Tough act to follow
MIT rejected him. CalTech rejected him. So did Duke and UCLA. But Berkeley saw potential in the teenager from a small Catholic high school in Modesto, and from the time he arrived on campus, Matthew Zahr didn’t disappoint.
The civil and environmental engineering student graduated this spring with a 3.988, earning his major’s top undergraduate award, the department citation, and was nominated, along with four others, for Berkeley’s highest undergraduate honor, the University Medal. (The 2011 University Medal was awarded to Aaron Benavidez, a rhetoric and sociology major.)
In the fall, Zahr will begin his Ph.D. studies in computational and mathematical engineering at Stanford, supported by a fully funded Department of Energy Computational Science Graduate Fellowship. “When I started at Berkeley, I didn’t expect to be where I’m at now,” he says. “Every semester, I’d just work as hard as I could.”
Zahr was engineering-bound from an early age. He erected complex Lego models of ships, submarines and towers, and in high school, he excelled in math and science. It was also during high school that Zahr volunteered to take part in training exercises held by the Modesto SWAT team, to which his dad belonged. Zahr played the role of a dangerous suspect, and officers pummeled him with round after round of soap pellets blasted from their submachine guns. Zahr volunteered four times.
This inherent toughness became critical in tackling the engineering program at Berkeley. Coming to campus, Zahr was confident in his abilities, he says. He studied for his first college test, a Physics 7A exam, two nights before. When he took the test, “I got hit pretty hard,” he recalls. “[The test] took me down a couple notches.”
For his next physics exam, Zahr studied two weeks ahead of time, and thus began a pattern of non-stop effort in pursuit of academic excellence. His days often began at 7 a.m., he says, and ended after midnight. He completed his civil engineering requirements in three years, sometimes taking six courses a semester, and fulfilled a math minor his fourth year.
Still, during his freshman and sophomore years at Berkeley, Zahr managed to find time to compete with the Cal Boxing Club in the 175-pound weight class. He quit the club only after labs encroached on his gym time.
Zahr proved his mettle with the faculty as well. Professors describe him as dedicated, tenacious and unafraid. “Many students pick a major and want to stay safely within its confines,” says CEE professor Sanjay Govindjee, who had Zahr in three of his classes. “But Matt was willing and interested in branching out. He was not afraid of reaching out to the edges of interdisciplinary work.”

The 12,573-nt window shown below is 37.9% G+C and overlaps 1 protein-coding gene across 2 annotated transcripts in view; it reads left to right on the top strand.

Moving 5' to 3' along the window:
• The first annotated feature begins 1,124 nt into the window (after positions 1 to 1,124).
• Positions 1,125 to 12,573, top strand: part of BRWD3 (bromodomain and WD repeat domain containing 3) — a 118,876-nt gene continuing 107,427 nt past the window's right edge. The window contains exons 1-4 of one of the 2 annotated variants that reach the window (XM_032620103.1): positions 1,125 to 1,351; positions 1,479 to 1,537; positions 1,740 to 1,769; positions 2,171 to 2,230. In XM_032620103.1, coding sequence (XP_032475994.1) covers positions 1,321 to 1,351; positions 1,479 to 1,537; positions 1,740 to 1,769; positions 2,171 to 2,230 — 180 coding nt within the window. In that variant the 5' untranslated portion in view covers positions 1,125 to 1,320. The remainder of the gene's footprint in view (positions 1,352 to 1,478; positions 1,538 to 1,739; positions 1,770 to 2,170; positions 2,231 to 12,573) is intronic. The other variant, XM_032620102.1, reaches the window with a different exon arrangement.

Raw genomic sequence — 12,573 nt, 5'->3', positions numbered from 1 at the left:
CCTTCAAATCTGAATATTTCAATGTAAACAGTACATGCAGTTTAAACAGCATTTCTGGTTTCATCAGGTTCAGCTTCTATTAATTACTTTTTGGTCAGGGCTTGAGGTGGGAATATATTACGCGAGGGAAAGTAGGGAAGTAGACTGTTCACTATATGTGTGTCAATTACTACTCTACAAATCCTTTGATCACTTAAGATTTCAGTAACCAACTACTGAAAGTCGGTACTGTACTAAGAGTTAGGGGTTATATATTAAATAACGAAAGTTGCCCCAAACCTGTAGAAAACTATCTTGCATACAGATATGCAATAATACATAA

Originally attracted to structural engineering, Zahr took Govindjee’s CE 130N “Mechanics of Structures.” A new course, it covered elastic deformation analysis and stability analysis of structures but, more important, it introduced Zahr to modular computer programming methods and computer-aided mathematical techniques for solving engineering problems. The class sat at the intersection of engineering, applied mathematics and computer science. Zahr found it difficult. The labs, designed by a postdoctoral student, would take him three or more hours. Often, Zahr would run out of time and finish them at home. He loved it.
One day, he approached mechanical engineering professor Tarek Zohdi to learn more about his work in modeling and simulation. At first, Zohdi remembers, Zahr was quiet, but then he asked questions that were “of an advanced level unprecedented in my 10 years at UC Berkeley,” Zohdi notes. “I gave him some papers. A week later, he encoded problems that I would not expect graduate students to master in a year.”
“I think research in general is the most interesting side of engineering,” Zahr says. “You’re doing your own, original work. Instead of using someone else’s code to build a bridge, say, you’re the one writing the code.”
To that end, Zahr is currently working in the research group of Stanford professor Charbel Farhat (M.S.’84, M.S.’86, Ph.D.’87 CEE), studying reduced order model optimization and error bounds for nonlinear model order reduction techniques. So devoted to the lab is he that Zahr has yet to explore the Stanford campus beyond his engineering building.
Zahr hopes to become a professor one day and perhaps return to Berkeley. And if the Physics 7A exam and his undergraduate career prove anything, Zahr will power through challenges, relishing the task.